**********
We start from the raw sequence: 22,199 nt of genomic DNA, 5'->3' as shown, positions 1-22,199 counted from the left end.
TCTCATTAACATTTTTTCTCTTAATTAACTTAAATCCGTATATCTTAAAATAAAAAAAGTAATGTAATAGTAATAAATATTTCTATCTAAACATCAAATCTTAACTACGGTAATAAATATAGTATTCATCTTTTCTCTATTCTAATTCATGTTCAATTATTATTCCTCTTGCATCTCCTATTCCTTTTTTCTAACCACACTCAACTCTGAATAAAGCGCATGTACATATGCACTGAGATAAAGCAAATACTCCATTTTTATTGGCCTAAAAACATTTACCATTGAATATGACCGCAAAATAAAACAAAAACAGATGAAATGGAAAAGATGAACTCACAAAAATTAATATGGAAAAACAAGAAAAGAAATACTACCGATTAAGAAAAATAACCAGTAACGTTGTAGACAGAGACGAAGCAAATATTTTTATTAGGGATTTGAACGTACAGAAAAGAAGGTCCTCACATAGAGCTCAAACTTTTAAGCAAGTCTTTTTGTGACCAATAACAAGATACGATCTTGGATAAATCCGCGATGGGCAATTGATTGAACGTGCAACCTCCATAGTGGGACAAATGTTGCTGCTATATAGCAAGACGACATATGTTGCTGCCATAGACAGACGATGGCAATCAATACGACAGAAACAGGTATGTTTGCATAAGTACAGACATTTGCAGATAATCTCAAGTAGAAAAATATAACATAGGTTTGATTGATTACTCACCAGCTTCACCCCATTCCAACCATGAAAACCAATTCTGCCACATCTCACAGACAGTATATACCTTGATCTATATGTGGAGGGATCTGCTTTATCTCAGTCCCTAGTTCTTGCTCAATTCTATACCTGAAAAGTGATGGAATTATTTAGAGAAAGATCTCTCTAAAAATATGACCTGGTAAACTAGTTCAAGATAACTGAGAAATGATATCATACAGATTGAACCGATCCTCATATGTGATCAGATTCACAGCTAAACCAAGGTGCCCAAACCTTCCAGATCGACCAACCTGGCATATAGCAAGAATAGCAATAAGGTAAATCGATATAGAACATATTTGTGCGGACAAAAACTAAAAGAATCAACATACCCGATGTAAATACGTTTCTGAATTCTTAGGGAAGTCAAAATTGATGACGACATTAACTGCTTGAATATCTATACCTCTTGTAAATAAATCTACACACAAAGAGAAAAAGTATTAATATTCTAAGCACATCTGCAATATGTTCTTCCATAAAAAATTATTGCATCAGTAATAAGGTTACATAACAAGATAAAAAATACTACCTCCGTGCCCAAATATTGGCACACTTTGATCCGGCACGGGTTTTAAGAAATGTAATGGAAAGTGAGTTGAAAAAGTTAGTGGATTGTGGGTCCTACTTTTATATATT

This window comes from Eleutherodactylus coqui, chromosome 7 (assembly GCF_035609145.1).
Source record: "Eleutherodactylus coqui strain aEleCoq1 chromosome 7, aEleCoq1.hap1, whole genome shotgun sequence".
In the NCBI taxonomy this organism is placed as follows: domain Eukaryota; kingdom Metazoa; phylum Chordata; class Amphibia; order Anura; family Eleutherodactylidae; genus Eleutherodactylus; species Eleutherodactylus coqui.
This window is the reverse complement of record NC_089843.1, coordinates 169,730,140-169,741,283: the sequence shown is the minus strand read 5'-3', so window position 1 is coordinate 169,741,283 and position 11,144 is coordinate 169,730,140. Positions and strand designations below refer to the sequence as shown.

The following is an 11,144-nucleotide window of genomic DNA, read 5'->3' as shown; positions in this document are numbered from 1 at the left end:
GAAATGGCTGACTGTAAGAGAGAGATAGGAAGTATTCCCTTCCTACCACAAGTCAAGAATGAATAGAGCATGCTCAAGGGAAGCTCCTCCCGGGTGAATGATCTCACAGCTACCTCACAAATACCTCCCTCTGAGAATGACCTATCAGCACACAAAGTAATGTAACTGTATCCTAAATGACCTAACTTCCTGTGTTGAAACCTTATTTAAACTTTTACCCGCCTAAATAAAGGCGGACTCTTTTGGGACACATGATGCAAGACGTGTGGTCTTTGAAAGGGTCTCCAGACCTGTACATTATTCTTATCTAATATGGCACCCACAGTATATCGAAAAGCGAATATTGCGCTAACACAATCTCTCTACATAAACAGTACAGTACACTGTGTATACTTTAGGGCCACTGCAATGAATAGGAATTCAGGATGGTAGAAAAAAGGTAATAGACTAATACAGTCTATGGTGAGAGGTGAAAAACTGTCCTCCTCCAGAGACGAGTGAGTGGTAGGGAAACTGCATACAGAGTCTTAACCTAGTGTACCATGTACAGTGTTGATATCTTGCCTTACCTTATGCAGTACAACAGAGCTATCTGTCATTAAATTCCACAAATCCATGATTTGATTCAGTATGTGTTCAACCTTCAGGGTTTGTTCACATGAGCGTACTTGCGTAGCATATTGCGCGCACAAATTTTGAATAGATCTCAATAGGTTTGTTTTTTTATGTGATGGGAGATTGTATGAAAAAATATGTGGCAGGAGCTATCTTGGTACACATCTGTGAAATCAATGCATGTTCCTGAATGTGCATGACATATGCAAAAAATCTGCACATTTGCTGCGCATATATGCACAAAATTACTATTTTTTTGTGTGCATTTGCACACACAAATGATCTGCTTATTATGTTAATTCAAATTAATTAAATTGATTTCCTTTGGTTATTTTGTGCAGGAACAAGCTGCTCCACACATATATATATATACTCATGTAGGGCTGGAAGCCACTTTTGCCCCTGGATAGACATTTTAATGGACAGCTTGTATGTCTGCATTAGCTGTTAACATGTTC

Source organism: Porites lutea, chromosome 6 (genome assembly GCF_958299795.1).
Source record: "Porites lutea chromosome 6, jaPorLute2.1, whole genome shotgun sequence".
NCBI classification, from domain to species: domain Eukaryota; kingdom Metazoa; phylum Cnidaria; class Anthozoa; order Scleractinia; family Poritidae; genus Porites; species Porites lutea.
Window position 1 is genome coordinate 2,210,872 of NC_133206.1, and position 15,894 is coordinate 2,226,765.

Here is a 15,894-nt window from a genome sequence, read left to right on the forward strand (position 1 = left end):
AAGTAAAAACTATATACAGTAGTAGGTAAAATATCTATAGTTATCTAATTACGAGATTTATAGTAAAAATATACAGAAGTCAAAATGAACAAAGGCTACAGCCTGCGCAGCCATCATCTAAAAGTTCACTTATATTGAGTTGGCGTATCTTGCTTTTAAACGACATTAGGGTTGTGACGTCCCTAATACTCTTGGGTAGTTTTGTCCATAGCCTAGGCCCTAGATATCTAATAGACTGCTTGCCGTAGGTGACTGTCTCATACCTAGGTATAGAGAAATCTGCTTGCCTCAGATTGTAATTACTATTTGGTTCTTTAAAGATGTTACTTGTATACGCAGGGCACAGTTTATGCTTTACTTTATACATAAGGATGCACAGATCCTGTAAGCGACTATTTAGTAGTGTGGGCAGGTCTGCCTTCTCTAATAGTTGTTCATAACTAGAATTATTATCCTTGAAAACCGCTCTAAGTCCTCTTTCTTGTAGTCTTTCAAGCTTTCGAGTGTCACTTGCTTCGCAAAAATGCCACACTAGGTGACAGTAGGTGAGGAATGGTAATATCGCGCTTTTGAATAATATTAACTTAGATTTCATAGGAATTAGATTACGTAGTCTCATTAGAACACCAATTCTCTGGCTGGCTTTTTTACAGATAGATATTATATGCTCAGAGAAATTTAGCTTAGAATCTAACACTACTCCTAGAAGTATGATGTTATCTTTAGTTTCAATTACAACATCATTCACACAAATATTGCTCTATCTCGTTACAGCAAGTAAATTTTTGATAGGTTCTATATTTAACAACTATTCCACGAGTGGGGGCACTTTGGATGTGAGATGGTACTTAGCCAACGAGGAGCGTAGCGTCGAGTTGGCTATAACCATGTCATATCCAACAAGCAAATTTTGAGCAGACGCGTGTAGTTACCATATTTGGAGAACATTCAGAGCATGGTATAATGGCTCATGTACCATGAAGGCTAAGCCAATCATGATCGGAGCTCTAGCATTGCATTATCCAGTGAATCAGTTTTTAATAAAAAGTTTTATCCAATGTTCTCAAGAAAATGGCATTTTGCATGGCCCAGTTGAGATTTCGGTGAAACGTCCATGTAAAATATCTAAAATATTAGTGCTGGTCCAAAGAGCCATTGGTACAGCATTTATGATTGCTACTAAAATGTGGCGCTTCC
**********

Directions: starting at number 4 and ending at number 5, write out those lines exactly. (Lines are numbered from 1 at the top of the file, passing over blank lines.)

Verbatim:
Source record: "Eleutherodactylus coqui strain aEleCoq1 chromosome 7, aEleCoq1.hap1, whole genome shotgun sequence".
In the NCBI taxonomy this organism is placed as follows: domain Eukaryota; kingdom Metazoa; phylum Chordata; class Amphibia; order Anura; family Eleutherodactylidae; genus Eleutherodactylus; species Eleutherodactylus coqui.